As a product owner, you want to release, test and optimize revenue at will, without relying on long and untransparent IT processes. But how do you get there? In this series of blog posts, we explore how emerging technological best practices are helping product owners free themselves of many of today’s outdated IT bottlenecks. These best practices are making going to production a non-event; can provide real-time insight into the customer impact of releases in production; can ensure that fixing bugs is just an automated rollback away; and can allow you to set up small experiments in little time, instead of over several sprints’ time.

Release only to 5% of logged-in iPhone users in the Netherlands

In our last post, we looked at how safely testing in production on real customer traffic is key to gaining the kinds of fast feedback loops that predict how a new version or feature will impact your premium customers. But randomly sending small amounts of traffic to test a release is not the smart way of doing things. That’s why in this post, we’ll take a deeper dive into how you can build fine-grained customer segmentation into your release process (think: release only to 5% of logged-in iPhone users in the Netherlands). That not only makes releasing more KPI-driven but fully makes releasing a business decision that you control.

For the first time ever, you can decide when to “push the release button” and to which customers: what’s driving the change?

Not having to expose all your customers to a new version in one “big bang” by safely testing in production means that you can start asking yourself: which segment of my customer base do I want to expose to a new feature, when and under which specific conditions? But that’s not much help if you have to log change tickets into Jira and wait on someone in IT to push to production.

Thankfully, today’s release technologies allow for the separation of code deployments from feature releases. Whereas in the past, deploying and releasing were a single complex act carried out by engineering, now you as a product owner can release at will with the click of a button.

Best practice: build fine-grained customer segmentation into your process with release policies

So separating code deployments from feature releases is the first piece of the puzzle to creating a “separation of concerns” between IT and product owners. The second piece of the puzzle is having a way to apply business requirements to your releases and have them implemented automatically. That happens through release policies. Here’s how it works:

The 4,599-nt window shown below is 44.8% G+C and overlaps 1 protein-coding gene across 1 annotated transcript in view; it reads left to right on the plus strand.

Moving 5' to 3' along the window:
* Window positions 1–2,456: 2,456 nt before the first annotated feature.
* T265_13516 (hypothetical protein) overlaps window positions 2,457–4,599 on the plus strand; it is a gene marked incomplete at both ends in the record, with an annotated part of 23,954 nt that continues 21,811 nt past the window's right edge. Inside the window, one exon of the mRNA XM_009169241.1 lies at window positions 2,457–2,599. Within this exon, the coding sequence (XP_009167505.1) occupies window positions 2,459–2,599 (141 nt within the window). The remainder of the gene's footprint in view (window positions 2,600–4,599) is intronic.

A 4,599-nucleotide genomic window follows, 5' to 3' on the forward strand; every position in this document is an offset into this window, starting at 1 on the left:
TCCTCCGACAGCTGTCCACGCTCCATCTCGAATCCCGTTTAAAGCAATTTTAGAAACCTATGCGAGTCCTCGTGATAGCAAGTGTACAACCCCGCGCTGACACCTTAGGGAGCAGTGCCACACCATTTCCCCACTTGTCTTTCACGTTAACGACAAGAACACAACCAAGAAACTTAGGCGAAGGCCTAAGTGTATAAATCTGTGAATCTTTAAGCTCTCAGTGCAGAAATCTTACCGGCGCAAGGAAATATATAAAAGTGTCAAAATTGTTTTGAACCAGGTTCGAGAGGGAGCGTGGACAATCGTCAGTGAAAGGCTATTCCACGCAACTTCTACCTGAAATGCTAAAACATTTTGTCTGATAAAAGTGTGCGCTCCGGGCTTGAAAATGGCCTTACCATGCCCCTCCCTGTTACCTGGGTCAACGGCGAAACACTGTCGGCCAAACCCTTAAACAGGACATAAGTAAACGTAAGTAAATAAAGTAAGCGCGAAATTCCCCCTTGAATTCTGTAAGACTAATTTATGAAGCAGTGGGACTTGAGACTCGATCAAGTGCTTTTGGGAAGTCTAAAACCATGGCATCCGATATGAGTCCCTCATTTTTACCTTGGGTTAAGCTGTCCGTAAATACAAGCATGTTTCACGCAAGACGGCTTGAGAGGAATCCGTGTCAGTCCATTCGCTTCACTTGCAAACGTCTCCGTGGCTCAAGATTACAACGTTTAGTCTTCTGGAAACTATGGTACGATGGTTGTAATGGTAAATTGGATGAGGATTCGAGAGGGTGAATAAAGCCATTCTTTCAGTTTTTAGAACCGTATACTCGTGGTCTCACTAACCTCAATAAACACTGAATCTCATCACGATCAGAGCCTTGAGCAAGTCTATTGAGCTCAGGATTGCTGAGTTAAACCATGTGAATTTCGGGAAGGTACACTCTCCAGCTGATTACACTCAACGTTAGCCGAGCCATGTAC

-          Release policies are rules to govern a release and are easy for those in non-technical roles to write

-          You write the release policy at the moment you create the business requirements for a new feature

-          The release policy is a set of instructions that tells a release orchestration technology how to segment customer traffic to meet your specified business requirements (for instance, segment based on source IP-address and geography, device type, customer type, log-in status)

-          When the release orchestration technology runs the release, the release policy reads metrics from monitoring and analytics tools, so it knows how your release is performing in production in terms of meeting your KPIs

-          The policy then tells the technology what to do next; whether to rollback based on your set of failure conditions or whether to scale up traffic to increasing customer segments based on your set of success criteria

-          The ability to carry out fine-grained segmentation makes releasing new features KPI-driven and release policies safely automate the process

-          That means you can build sets of policies and allow releases to run, even on the weekend!

But running releases on the weekend is just the beginning of the story…
This series is entitled the Product Owner’s Guide to Friday Releases and we mean it! In our next instalment, we’ll tell you how to create smart release strategies that automatically and continuously optimize experiments and revenue, even on the weekend. Or if you would like to read the whole story, download our whitepaper ‘Free from the Department of ‘No’: Release Features, Test and Optimize Revenue Without IT’.

Vamp is specifically designed to give product owners direct control over feature release, without having to rely on IT
If you would like to see how Vamp Cloud-Native Release Orchestration can help you release, test and optimize at will, explore Vamp.io or book a guided product tour.